PepperFool.com Diana Kennedy Article
 
    MEXICAN CUISINE AUTHENTICIY IS HER GOAL
    
    By DAI HUYNH 
    Houston Chronicle 
    
    Diana Kennedy is the ultimate perfectionist. Some may even describe the
    British-born author as opinionated, curt and difficult. 
    
    "Ridiculous," she retorts. "I don't know where people get that idea
    from." 
    
    Relaxing on the patio of Ouisie's Table on San Felipe, Kennedy is tanned
    and elegant in her gray pantsuit -- a different picture from the
    truck-driving, iron-willed adventuress of her cookbooks. She speaks quickly and
    excitedly about her work, of years traveling across Mexico in her white truck,
    hunting and documenting recipes from young wives and grandmothers in
    out-of-the-way places. 
    
    In the culinary world, Kennedy did for Mexican food what Julia Child did
    for French. She went to the source, searched out authentic recipes and
    translated them for Americans. It was from Kennedy's first book in 1972, The
    Cuisines of Mexico, that many American cooks learned of the corn fungus,
    cuitlacoche, and the incredible variety of chili peppers, not to mention
    the different uses for tomatillos, and of epazote, the wild herb without
    which tortilla soup is not the real thing. While Kennedy's face is not as
    readily recognized as Child's -- she's never had her own TV series -- her books
    are classics. 
    
    The petite, salt-and-pepper-haired Kennedy was in Houston to sign her
    latest book, My Mexico: A Culinary Odyssey With More Than 300 Recipes
    (Potter, $32.50). While in town, the doyenne of Mexican cookery
    discusses her travails collecting off-the-beaten-track recipes and talks about
    "her" Mexico. Kennedy acknowledges the possessive noun sounds a little
    arrogant. But it's across the deserts and high in the mountains of this land that
    she's experienced countless culinary adventures. Among them, discovering chili
    peppers that taste like sweet apples; preparing a salsa with a wasp's
    nest; and eating maggots.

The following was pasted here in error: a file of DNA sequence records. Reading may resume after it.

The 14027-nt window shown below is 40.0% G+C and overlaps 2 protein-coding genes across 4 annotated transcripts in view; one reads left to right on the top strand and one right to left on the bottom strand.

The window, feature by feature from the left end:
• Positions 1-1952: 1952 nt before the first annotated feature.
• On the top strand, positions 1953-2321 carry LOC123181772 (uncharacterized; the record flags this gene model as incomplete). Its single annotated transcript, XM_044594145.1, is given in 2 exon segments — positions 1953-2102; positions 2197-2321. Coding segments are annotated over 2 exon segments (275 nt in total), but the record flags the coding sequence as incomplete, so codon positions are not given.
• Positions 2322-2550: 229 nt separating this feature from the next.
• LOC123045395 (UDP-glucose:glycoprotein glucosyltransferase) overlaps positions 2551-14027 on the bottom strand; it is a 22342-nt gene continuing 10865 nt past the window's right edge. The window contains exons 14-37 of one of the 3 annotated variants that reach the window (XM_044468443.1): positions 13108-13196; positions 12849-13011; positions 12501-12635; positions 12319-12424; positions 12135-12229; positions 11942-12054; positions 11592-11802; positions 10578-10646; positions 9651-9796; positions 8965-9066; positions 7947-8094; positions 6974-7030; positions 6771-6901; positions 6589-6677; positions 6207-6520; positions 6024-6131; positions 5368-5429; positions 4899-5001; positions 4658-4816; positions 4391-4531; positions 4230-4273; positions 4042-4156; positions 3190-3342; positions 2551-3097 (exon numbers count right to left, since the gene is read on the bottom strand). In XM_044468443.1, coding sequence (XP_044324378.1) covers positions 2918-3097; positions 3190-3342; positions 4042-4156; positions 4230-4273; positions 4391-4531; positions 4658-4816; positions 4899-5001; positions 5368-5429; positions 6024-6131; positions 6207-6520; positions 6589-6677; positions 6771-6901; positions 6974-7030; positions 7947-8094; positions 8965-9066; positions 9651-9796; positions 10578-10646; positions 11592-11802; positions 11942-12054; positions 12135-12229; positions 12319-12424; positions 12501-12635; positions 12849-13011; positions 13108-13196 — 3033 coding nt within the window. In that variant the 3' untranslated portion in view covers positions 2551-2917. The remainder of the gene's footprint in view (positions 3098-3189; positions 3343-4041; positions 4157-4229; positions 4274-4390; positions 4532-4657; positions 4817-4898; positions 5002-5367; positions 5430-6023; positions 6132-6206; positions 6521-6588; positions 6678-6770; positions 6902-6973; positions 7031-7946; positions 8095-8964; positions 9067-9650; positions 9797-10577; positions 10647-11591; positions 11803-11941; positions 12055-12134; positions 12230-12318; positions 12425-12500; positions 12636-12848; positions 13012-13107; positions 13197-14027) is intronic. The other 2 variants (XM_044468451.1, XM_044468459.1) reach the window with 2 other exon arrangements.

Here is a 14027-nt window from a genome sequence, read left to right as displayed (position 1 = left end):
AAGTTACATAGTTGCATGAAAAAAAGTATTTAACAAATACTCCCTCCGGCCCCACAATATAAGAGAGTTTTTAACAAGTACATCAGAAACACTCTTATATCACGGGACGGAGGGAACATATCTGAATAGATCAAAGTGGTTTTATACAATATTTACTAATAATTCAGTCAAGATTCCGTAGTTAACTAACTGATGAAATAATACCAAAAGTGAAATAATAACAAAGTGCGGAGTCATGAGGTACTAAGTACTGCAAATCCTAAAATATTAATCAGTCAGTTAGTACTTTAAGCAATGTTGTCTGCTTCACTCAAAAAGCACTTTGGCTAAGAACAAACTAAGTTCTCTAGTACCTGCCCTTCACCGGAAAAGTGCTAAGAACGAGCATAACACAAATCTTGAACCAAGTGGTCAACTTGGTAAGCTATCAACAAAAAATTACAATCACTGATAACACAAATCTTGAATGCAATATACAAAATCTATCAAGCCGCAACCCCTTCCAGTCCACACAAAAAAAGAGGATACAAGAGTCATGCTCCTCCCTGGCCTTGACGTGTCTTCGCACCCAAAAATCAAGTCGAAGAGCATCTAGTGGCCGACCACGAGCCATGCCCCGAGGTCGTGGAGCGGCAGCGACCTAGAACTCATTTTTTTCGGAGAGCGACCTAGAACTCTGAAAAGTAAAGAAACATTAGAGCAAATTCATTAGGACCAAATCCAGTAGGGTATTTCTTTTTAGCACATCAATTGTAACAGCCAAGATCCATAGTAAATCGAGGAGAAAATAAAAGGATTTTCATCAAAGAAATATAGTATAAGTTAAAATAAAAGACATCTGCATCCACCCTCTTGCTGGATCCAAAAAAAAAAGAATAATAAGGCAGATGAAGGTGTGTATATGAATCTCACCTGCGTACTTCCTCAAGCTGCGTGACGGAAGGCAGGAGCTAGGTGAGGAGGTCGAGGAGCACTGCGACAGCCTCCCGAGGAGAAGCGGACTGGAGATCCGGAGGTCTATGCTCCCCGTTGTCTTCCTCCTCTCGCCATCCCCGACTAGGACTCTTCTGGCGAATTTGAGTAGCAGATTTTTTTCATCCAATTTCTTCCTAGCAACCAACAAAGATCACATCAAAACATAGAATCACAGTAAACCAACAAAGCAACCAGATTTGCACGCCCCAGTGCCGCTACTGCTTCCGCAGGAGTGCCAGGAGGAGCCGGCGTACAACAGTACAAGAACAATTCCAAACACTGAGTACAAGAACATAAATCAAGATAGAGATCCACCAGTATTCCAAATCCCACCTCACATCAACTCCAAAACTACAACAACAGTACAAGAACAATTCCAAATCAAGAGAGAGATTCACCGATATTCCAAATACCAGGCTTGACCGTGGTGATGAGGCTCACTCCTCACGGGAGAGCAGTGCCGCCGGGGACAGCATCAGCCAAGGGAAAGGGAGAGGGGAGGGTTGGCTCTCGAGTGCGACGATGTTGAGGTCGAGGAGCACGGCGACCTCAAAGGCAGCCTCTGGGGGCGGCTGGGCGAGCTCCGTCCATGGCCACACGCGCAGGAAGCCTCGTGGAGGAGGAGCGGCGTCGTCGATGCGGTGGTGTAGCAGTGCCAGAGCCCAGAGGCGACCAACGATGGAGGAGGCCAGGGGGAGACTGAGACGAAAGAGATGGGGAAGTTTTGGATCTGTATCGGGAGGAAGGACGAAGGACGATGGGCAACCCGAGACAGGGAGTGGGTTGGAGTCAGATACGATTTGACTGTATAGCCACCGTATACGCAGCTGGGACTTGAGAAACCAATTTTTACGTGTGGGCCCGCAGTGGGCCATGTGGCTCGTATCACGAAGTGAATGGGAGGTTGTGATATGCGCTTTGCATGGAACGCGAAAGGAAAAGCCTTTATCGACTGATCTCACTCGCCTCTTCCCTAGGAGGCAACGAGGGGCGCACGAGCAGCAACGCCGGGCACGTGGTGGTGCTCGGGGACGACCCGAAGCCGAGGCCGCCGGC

"They were delicious. We fried them," she says. 
The Art of Mexican Cooking : Traditional Mexican Cooking for Aficionados



The Cuisines of Mexico



My Mexico : A Culinary Odyssey With More Than 300 Recipes
    Kennedy has enlightened and educated many on the nuances of Mexican cooking. 
    
    "I ate tacos," says admiring fan Rich Levy of Houston, "and that was the extent of my knowledge
    about Mexican food in the '70s. Her (first) book opened my eyes. 
    
    "Her recipes were at times long -- some were four pages long. And they
    sounded so strange, but they were delicious. Her book was a revelation." 
    
    Kennedy has helped dispel many misconceptions about Mexican food. 
    
    "The general concept is that it's a plate of mixes -- a mix-and-match of
    thefour starches blanketed with cream and cheese," she says. "That's simply
    not true. Mexican food is so varied." 
    
    During her research, she discovered that spices such as cinnamon, cloves
    andcumin are used very sparingly in cooked sauces, and that a large variety
    of mushrooms are used in the colder highland areas of Mexico where there
    are pine forests. The food anthropologist also points out that Mexican cooks
    use many different herbs and aromatic plants, not to mention the hundreds of
    different types of chilies. 
    
    "Mexico has more chilies than any other country in the world, ranging in
    size and color," she says. "Nobody has done a complete collection of them,
    and some of them have been misused. 
    
    "My approach is that we can learn a lot about them from traditional
    recipes. The young chefs can play around with them as long as they use them in a